Jesus applauds the answer, but he is not finished with the answerer, and so he pulls his conversation partner just a little closer, to the place where proper words and proper actions meet, and offers a surprisingly simple summary statement. "Do this and you will live."

At this point in the encounter, we've come to a crossroads for the lawyer. Either he will roll his eyes, thank Jesus for this apparently fruitless conversation, and move on, or he will take the bait.

Well, the lawyer is hooked. We know this because Luke takes time to share the intentions behind his questions. The purpose of the initial question, what must I do to inherit eternal life, was to test Jesus. But this time around the question has a different purpose. He wants to justify himself. Though the word justify is most often read with a tone of self-righteousness, it doesn't have to be that way. The lawyer no longer wants to test Jesus. He wants to test himself. How can I be justified? Who is my neighbor? The question has an air of urgency, and Jesus responds with a story.

 "And he told the crowds all these things in parables; without a parable he told them nothing." The gospel writer Matthew got it right. When Jesus confronts a heavy question, he does so not with propositional assertions or creedal statements, but through the telling of stories. Let me tell you a story: A sower went out to sow. Someone gave a great dinner and invited many guests. It is as if there are some truths so profound that only a story can describe them, so personal and transformational that only a story will convey the message. A story has the capacity to create community and to reshape the alert and invested hearer.

Just before bedtime, the young child turns to her grandfather, "Tell me a story." "What kind of story would you like to hear?" he asks. "One with me in it."

Jesus tells this lawyer a story. One with his new friend in it. Two experts in the Torah walk by a beaten and nearly dead man on the side of the road. They know the commandments, to love God and neighbor, even have them memorized. But they don't stop to help a stranger at the point of death. The twist comes with the third traveler. A Samaritan, an outsider, one whose interpretation of Leviticus and Deuteronomy make the lawyer's blood boil. This Samaritan shows the man in need--hospitality and kindness and mercy and generosity in the extreme. Two perfect stand-ins for our inquisitive lawyer walk right by, and his sworn theological enemy does the right thing.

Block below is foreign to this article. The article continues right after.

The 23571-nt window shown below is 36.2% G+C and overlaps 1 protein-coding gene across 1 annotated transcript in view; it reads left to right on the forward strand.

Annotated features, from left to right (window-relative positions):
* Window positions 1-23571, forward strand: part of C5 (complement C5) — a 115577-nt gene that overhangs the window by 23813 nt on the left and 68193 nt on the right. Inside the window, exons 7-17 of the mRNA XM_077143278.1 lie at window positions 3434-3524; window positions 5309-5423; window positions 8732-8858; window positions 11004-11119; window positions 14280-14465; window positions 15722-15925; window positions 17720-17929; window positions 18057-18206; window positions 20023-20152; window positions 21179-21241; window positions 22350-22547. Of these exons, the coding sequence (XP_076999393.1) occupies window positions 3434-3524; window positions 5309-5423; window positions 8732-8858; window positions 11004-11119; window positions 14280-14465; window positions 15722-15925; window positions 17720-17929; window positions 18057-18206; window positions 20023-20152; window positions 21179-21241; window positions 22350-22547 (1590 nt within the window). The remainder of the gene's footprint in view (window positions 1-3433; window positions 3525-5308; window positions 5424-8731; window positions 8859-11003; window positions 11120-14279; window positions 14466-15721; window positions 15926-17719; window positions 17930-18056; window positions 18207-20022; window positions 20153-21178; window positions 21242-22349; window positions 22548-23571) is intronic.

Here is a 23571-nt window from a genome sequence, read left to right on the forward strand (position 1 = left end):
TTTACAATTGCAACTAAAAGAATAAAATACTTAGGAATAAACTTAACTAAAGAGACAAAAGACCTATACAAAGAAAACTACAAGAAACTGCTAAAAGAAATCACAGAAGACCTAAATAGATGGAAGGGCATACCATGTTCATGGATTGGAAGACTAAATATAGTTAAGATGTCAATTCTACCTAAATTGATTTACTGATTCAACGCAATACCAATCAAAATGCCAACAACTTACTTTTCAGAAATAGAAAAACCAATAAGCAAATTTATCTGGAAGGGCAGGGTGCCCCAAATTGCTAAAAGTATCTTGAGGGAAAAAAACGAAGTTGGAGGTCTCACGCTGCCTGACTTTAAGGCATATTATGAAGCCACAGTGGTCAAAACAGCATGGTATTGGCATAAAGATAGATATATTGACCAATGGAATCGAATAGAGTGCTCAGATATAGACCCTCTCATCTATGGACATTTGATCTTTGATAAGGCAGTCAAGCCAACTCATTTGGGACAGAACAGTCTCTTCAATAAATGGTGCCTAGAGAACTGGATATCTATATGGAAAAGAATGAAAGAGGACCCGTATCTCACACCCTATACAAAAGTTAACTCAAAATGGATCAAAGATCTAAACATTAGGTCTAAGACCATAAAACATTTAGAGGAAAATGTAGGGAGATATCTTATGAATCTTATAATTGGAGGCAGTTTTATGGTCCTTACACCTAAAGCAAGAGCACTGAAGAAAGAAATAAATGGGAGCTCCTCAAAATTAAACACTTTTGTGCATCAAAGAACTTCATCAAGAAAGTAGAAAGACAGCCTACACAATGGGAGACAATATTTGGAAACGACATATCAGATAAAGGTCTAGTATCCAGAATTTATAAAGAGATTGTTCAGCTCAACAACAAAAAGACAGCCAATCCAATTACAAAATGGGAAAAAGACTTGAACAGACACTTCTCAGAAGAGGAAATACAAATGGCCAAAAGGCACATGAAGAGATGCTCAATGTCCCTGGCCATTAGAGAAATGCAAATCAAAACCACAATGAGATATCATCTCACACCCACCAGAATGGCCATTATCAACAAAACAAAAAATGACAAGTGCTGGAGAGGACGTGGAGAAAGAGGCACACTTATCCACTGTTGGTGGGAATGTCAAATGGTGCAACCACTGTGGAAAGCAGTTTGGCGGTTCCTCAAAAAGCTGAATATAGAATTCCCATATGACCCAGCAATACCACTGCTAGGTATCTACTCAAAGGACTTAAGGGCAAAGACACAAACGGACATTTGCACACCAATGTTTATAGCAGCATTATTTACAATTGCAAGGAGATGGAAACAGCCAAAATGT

The lawyer had requested a definition of neighbor; he receives a description of mercy. The story hits very close to home, exposing the distance between answers and actions. The lawyer is left with the most soul-searching question of all. Which of these three, do you think, was a neighbor to the man who fell into the hands of the robbers?

On the surface, it's an easy answer. The Samaritan. But that is not what the lawyer says. His answer is now broader because his understanding of the question is deeper. The one who showed him mercy. This general description of a very specific character leaves the door open for the lawyer. Perhaps he too could be the Samaritan. What was unthinkable only moments ago is now a possibility. Because of the story, everything can be different. The lawyer can change roles. He can go and do likewise.

The Presbyterian Church (USA), along with most mainline Protestant denominations, is in the midst of a decades-long struggle over whether or not to ordain those whom God calls regardless of sexual orientation. At its meeting last February, the Presbytery of Greater Atlanta discussed and debated this question. Two of us were asked to offer our reflections before the Presbytery. I spent several sleepless nights frantically searching for the magic words that would win the debate once and for all. I called a dozen friends and asked for their advice. In almost every case, I did not receive an answer. What I heard instead were my friends' stories of transformation and encounter. The stories were so powerful and heartbreaking they took my breath away. Stories of grace and mercy, changed minds and hearts. These personal narratives may not win debates, but they do testify to a God who is revealed to us in stories and experiences that make us who we are.

We are followers of Jesus Christ. Our art is storytelling. Our deepest truths begin with phrases like, "There was a man who had two sons..." or "A wandering Aramean was my ancestor..." or "A man was going down from Jerusalem to Jericho...." We are called to tell the story of Jesus Christ and how his story has changed ours. These ancient stories of scripture are so powerful because we are in them. They encounter us where we are and they transform us.

We are not told how the dialogue between Jesus and the lawyer ended. I like to imagine a new disciple following Jesus down the road to Jerusalem, sharing the story that changed his life with every person he meets.

At the church in which I was raised, we used to sing that simple beautiful 19th-century hymn "I Love To Tell the Story." Maybe you remember the chorus. "I love to tell the story, 'twill be my theme in glory, to tell the old, old story, of Jesus and his love."

So clear your throats, sisters and brothers. The time has come. It is our turn, to tell the old, old stories that still have the power to transform our lives and remake our broken world.